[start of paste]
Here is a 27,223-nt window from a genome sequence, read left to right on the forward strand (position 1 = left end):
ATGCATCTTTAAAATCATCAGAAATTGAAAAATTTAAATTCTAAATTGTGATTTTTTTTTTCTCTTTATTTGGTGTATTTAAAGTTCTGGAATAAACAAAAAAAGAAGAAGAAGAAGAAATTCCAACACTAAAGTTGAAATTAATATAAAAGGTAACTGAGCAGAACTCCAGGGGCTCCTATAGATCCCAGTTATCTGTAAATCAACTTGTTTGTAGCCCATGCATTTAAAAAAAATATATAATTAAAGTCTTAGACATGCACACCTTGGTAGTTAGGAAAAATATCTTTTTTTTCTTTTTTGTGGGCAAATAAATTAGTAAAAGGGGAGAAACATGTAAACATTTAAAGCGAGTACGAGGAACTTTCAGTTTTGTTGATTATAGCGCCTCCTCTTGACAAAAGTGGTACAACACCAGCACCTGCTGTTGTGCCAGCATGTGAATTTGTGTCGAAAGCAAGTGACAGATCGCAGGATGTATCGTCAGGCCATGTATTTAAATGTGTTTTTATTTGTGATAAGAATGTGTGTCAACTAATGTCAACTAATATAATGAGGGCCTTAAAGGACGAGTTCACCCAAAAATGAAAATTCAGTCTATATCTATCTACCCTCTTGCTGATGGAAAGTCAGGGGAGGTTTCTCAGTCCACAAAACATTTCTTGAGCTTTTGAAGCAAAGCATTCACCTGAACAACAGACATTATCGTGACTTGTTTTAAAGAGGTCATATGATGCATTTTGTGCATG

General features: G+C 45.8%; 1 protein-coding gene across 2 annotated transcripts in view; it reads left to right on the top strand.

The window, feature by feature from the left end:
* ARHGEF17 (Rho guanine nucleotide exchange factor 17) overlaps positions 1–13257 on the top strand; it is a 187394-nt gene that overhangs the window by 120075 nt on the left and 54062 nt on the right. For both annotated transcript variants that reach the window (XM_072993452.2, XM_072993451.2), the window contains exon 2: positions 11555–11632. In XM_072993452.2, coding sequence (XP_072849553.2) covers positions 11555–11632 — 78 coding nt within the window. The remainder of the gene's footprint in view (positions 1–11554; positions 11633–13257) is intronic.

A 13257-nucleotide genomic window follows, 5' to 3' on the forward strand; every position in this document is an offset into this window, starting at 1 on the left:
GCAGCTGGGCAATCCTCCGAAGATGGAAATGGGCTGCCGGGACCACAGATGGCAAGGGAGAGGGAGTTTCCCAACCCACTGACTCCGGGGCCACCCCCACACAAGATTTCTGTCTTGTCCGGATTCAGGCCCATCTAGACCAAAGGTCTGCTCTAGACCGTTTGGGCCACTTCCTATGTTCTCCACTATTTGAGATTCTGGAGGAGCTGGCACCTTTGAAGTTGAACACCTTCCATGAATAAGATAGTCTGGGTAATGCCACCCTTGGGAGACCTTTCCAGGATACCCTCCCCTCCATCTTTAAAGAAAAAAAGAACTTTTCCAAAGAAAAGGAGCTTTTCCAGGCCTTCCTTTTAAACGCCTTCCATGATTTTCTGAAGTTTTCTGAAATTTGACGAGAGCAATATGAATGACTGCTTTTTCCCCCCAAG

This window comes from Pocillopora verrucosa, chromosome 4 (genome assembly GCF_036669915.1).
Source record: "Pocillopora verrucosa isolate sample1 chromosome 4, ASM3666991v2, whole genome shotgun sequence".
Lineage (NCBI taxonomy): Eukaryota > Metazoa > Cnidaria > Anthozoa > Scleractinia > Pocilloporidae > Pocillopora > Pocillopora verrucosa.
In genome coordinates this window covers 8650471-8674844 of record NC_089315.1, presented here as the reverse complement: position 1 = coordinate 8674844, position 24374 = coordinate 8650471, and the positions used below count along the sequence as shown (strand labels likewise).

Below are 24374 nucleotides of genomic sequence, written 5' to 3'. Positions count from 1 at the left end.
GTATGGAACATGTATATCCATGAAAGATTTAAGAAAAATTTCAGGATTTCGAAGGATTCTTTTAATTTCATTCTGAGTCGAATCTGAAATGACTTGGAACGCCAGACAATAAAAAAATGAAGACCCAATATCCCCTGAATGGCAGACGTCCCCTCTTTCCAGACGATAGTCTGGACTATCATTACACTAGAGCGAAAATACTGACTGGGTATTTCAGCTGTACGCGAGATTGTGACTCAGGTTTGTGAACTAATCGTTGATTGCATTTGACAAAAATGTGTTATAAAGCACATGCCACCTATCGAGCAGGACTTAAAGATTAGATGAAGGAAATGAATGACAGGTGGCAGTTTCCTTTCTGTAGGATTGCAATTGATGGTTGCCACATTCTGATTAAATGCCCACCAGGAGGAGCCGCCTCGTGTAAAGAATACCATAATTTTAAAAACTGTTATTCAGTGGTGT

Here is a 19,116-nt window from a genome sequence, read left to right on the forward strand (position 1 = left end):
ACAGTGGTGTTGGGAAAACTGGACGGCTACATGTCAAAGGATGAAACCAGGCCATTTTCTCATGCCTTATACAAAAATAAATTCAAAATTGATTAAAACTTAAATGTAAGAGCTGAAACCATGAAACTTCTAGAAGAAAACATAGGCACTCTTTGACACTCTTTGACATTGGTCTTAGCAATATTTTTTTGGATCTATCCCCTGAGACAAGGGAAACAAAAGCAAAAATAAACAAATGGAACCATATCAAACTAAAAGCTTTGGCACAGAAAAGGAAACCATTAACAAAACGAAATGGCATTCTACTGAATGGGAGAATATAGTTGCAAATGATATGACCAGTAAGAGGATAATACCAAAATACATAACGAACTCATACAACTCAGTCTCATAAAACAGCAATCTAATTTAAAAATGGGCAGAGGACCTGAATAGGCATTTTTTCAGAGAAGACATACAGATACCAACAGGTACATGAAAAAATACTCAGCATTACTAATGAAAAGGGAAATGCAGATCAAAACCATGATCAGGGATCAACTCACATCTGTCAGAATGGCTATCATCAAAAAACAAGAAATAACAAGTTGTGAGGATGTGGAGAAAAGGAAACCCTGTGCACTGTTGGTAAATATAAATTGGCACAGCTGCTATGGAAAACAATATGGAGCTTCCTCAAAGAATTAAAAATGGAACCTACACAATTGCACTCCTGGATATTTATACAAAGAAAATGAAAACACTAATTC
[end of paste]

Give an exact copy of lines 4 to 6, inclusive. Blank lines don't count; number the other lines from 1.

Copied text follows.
The window, feature by feature from the left end:
* ARHGEF17 (Rho guanine nucleotide exchange factor 17) overlaps positions 1–13257 on the top strand; it is a 187394-nt gene that overhangs the window by 120075 nt on the left and 54062 nt on the right. For both annotated transcript variants that reach the window (XM_072993452.2, XM_072993451.2), the window contains exon 2: positions 11555–11632. In XM_072993452.2, coding sequence (XP_072849553.2) covers positions 11555–11632 — 78 coding nt within the window. The remainder of the gene's footprint in view (positions 1–11554; positions 11633–13257) is intronic.

A 13257-nucleotide genomic window follows, 5' to 3' on the forward strand; every position in this document is an offset into this window, starting at 1 on the left: